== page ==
At a Senate Judiciary Committee hearing, Klobuchar pressed a panel of privacy experts and representatives from tech companies on notice of breach, opt-out, and proposals to protect consumers’ privacy and data
WASHINGTON – At a Senate Judiciary Committee Hearing on Data Protection and Opt-Ins, titled, “GDPR & CCPA: Opt-ins, Consumer Control, and the Impact on Competition and Innovation,” Senator Amy Klobuchar (D-MN) addressed the need to protect consumers’ data and privacy. Klobuchar pressed a panel of privacy experts and representatives from tech companies on notice of breach, opt-out, and current legislation to protect consumers’ personal information.
Klobuchar raised the following issues:
- Legislation to protect the privacy of consumers’ online data: The Social Media Privacy and Consumer Rights Act
“This is a very important matter. We actually just recently had a hearing on this in the Commerce Committee,” Klobuchar said at the hearing. “I made the point that the reason this is happening is because the companies have been lobbying against privacy legislation for years and nothing has happened in Congress. Senator Kennedy and I have a bill – while not perfect – it’s a bipartisan bill that has a number of provisions, including notice of breach.”
- Tax on ad revenue from large online platforms that would fund cybersecurity and media literacy
“This past weekend I brought up this idea…about how the individual consumer is monetized basically. They are a product, they are a commodity to many companies. One idea would be – for large platforms, for large amounts of data -- that some kind of tax be placed on them, not on the consumer, when they use that data or transfer that data and then that money could go back to the consumers or it could go back for cybersecurity for our country.
- Legislation to help prevent foreign interference in future elections and improve the transparency of online political advertisements: The Honest Ads Act
“The Honest Ads Act is something that I’ve been fighting for – for more rules for the road for political advertising… it simply says that for ads that are political in nature that it has a disclaimer of who’s paying for them – so you know who is paying for them – so it is disclosed. And in fact, that’s what you do for newspaper, TV, and radio, but you have billions of dollars spent in online political ads.”
Click here for video of Klobuchar’s questions at the hearing.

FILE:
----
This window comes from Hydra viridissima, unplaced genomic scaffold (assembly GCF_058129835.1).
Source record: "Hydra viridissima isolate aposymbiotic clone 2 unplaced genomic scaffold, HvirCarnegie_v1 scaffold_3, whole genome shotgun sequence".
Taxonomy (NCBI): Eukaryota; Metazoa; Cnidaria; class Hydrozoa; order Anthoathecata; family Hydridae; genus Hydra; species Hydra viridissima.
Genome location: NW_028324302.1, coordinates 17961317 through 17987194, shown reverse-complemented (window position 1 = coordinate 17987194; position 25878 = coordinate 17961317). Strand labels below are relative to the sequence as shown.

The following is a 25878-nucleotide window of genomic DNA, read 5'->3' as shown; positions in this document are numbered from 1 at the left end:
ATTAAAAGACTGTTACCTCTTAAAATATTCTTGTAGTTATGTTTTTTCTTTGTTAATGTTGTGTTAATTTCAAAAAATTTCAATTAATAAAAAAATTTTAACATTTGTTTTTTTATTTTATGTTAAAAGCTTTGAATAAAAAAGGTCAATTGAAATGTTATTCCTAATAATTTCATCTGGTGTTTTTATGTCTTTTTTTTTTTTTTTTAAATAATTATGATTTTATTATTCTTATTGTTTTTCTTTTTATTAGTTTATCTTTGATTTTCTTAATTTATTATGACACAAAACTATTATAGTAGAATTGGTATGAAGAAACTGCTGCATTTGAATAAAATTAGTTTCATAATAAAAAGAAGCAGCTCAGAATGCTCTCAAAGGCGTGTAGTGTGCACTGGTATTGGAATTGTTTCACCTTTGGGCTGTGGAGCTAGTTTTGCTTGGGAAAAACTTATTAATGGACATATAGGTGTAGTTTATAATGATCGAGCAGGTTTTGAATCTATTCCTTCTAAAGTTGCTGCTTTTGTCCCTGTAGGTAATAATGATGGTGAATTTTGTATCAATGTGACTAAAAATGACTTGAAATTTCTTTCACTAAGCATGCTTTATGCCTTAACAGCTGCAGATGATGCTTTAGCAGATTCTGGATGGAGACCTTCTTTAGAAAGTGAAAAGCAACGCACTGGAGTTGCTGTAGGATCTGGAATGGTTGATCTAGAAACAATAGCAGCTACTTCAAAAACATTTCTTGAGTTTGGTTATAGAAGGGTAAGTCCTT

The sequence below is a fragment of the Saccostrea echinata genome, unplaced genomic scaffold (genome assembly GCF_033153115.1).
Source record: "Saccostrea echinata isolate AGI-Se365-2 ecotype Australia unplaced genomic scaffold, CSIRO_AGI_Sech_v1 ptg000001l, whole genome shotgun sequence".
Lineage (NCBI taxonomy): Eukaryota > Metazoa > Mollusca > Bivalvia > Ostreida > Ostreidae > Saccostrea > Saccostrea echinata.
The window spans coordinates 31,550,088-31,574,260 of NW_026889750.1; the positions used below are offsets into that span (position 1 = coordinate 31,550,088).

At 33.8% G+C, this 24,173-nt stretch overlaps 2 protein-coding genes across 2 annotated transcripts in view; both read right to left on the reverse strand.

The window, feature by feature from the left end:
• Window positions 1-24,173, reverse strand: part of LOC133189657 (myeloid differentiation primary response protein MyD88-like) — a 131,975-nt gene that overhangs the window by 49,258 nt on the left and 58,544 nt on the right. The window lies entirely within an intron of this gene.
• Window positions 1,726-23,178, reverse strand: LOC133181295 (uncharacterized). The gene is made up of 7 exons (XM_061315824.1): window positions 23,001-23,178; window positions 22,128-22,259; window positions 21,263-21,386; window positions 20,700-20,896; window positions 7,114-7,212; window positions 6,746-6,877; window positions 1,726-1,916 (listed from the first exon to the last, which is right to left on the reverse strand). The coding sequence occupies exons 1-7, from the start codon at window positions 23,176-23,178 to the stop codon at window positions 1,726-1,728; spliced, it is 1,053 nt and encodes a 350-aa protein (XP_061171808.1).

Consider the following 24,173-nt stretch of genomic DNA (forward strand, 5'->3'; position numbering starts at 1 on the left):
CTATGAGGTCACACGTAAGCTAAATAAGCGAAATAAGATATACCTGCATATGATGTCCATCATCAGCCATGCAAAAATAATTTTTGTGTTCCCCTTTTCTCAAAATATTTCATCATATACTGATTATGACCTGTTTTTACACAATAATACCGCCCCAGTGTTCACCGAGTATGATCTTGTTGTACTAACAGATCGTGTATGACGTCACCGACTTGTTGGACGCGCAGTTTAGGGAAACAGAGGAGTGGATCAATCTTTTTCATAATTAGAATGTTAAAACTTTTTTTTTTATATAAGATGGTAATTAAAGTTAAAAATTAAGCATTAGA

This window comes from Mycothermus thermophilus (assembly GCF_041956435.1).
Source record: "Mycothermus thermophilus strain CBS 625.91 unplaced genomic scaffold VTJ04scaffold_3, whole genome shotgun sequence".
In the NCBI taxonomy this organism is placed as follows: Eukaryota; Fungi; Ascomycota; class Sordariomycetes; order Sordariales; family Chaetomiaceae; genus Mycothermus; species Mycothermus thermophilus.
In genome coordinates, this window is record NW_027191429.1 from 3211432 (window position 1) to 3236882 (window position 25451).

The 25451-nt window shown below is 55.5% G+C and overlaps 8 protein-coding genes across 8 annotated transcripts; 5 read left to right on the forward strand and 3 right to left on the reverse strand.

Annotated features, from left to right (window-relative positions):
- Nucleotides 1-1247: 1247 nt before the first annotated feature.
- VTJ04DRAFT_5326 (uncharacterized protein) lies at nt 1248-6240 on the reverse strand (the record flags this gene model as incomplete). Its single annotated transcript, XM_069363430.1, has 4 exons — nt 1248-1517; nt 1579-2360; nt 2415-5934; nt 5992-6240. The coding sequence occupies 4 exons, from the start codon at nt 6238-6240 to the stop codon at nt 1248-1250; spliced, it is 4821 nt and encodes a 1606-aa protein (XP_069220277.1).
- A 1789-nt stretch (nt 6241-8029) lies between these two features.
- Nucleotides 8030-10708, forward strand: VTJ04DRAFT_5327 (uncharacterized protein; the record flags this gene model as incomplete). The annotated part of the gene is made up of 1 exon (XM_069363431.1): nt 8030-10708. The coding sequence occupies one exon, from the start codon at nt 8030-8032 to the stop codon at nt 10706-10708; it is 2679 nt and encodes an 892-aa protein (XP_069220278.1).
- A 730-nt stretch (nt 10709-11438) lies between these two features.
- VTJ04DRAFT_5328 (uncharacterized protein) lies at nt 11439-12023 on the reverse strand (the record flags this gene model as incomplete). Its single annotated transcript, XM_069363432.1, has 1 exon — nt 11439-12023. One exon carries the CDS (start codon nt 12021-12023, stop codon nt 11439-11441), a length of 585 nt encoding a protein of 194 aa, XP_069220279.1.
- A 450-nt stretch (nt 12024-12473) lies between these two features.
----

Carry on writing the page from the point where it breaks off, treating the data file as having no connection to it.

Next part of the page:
Klobuchar has been a leader in the fight to protect consumers’ private information. Senator Klobuchar and Senator John Kennedy (R-LA) introduced the Social Media Privacy and Consumer Rights Act, legislation to protect the privacy of consumers’ online data by improving transparency, strengthening consumers’ recourse options when a breach of data occurs, and ensuring companies are compliant with privacy policies that protect consumers.
More specifically, the Social Media Privacy and Consumer Rights Act legislation would:
- Give consumers the right to opt-out and keep their information private by disabling data tracking and collection,
- Provide users greater access to and control over their data,
- Require terms of service agreements to be in plain language,
- Ensure users have the ability to see what information about them has already been collected and shared,
- Mandate that users be notified of a breach of their information within 72 hours,
- Offer remedies for users when a breach occurs,
- Require that online platforms have a privacy program in place.
Social media and other online platforms routinely capture users’ behavior and personal information, which is then used to help advertisers or other third parties target those users. Senators Klobuchar and Kennedy’s legislation would protect the privacy of consumers’ online data.
In October 2017, Klobuchar introduced the Honest Ads Act with Senator Mark Warner (D-VA), Vice Chairman of the Select Committee on Intelligence, and the late Senator John McCain (R-AZ), to help prevent foreign interference in future elections and improve the transparency of online political advertisements. Russia attempted to influence the 2016 presidential election by buying and placing political ads on platforms such as Facebook, Twitter and Google. The content and purchaser(s) of those online advertisements are a mystery to the public because of outdated laws that have failed to keep up with evolving technology. The Honest Ads Act would prevent foreign actors from influencing our elections by ensuring that political ads sold online are covered by the same rules as ads sold on TV, radio, and satellite.